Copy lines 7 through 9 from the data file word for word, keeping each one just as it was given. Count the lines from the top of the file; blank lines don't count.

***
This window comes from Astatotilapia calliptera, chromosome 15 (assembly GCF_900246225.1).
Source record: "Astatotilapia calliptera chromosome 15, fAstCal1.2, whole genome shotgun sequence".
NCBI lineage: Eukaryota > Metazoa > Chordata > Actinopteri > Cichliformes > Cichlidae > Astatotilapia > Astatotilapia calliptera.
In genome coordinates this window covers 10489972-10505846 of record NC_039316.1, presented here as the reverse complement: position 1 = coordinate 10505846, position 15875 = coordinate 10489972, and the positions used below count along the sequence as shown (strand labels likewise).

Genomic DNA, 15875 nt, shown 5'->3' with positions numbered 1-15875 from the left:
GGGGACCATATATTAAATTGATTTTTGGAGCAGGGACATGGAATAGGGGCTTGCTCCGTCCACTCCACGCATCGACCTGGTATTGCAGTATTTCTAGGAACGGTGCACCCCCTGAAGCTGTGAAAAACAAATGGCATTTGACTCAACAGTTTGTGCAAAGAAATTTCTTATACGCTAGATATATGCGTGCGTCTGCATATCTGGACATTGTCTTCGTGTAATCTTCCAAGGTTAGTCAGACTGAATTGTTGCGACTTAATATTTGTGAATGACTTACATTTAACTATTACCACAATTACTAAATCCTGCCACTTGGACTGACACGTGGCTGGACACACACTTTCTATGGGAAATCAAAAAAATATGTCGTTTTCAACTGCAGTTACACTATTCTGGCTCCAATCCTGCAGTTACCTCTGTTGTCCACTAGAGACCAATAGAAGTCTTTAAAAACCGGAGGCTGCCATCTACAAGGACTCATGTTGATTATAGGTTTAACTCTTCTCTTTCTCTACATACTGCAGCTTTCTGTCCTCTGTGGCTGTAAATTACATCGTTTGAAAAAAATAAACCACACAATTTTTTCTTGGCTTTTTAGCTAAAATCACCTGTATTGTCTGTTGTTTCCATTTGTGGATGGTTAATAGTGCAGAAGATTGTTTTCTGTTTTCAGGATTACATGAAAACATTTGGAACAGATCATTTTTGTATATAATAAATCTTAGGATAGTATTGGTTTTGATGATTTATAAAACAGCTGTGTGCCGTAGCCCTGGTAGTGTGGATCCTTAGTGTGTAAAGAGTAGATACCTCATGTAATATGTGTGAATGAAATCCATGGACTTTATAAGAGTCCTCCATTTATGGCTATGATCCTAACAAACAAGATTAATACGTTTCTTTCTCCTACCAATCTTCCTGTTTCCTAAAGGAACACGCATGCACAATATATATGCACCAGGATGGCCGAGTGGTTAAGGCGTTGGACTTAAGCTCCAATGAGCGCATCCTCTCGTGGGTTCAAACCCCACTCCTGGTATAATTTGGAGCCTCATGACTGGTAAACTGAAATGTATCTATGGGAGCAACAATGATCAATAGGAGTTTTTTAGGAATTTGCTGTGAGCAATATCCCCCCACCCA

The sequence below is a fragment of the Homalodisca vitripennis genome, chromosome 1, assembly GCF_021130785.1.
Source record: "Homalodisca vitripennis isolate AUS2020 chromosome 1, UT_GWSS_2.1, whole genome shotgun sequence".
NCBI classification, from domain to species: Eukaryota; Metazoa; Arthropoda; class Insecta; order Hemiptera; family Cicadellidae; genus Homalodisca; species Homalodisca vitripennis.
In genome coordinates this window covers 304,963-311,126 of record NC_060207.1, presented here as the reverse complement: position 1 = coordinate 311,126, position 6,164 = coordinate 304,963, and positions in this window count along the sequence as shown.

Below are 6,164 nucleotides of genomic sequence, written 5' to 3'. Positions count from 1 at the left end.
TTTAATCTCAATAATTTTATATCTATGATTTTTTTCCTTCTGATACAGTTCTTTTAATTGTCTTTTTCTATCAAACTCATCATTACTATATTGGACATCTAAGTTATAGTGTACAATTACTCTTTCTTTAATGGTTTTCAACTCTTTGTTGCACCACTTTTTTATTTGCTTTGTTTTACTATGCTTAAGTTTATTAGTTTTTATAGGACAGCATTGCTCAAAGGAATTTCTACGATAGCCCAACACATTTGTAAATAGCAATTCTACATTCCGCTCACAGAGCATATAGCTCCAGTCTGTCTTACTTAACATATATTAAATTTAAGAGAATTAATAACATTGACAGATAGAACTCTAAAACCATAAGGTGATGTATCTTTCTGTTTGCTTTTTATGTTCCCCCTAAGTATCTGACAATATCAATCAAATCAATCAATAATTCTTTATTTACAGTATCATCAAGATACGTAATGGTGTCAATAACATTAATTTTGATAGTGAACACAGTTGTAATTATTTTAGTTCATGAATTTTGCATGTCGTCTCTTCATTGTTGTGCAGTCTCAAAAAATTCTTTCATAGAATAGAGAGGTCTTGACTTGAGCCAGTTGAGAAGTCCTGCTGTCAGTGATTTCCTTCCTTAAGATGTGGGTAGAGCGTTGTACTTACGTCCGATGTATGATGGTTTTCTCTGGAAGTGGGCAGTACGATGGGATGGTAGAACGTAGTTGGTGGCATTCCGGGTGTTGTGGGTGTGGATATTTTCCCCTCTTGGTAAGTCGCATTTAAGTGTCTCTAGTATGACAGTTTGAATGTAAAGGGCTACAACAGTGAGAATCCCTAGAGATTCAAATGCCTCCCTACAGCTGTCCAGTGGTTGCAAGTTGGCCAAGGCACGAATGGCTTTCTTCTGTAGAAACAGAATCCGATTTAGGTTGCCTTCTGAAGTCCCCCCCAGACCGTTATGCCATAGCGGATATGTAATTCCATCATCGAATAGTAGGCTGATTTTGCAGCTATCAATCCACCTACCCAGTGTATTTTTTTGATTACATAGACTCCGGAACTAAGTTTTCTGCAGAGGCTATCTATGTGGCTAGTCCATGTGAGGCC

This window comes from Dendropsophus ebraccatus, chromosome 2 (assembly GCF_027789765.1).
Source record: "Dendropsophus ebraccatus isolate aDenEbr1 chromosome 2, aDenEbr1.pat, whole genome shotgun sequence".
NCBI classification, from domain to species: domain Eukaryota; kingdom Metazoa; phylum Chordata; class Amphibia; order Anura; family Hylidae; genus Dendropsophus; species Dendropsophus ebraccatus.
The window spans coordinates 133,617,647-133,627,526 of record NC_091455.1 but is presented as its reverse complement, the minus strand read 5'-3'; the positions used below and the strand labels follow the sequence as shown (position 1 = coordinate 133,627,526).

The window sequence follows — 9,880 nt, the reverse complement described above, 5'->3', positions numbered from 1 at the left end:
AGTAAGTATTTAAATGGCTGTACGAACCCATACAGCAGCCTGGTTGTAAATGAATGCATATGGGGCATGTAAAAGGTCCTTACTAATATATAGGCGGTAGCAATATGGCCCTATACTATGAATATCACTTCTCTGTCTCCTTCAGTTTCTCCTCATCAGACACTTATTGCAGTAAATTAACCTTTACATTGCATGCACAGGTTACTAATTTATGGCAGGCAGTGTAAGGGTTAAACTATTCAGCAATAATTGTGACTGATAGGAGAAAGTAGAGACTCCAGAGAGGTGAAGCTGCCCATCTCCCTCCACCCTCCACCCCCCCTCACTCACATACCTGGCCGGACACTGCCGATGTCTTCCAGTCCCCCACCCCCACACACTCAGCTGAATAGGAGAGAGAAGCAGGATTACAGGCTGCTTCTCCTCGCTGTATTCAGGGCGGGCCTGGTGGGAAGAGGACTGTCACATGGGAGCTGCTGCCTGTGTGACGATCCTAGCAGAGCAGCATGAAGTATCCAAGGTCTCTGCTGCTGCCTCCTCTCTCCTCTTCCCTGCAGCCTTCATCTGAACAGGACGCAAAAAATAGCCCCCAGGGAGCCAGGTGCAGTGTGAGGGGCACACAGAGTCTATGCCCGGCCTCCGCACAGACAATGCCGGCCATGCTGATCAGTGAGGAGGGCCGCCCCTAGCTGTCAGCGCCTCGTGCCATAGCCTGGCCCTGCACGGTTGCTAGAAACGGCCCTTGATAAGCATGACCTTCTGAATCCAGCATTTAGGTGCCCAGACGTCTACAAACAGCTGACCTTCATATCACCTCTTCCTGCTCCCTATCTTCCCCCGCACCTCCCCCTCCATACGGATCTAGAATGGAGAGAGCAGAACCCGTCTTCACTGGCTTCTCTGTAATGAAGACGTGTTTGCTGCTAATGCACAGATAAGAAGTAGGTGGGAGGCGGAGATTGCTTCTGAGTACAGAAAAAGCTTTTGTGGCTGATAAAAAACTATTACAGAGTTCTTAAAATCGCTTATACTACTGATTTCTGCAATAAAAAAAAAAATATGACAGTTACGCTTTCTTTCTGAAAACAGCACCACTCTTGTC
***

The sequence below is a fragment of the Homalodisca vitripennis genome, chromosome 1, assembly GCF_021130785.1.
Source record: "Homalodisca vitripennis isolate AUS2020 chromosome 1, UT_GWSS_2.1, whole genome shotgun sequence".
NCBI classification, from domain to species: Eukaryota; Metazoa; Arthropoda; class Insecta; order Hemiptera; family Cicadellidae; genus Homalodisca; species Homalodisca vitripennis.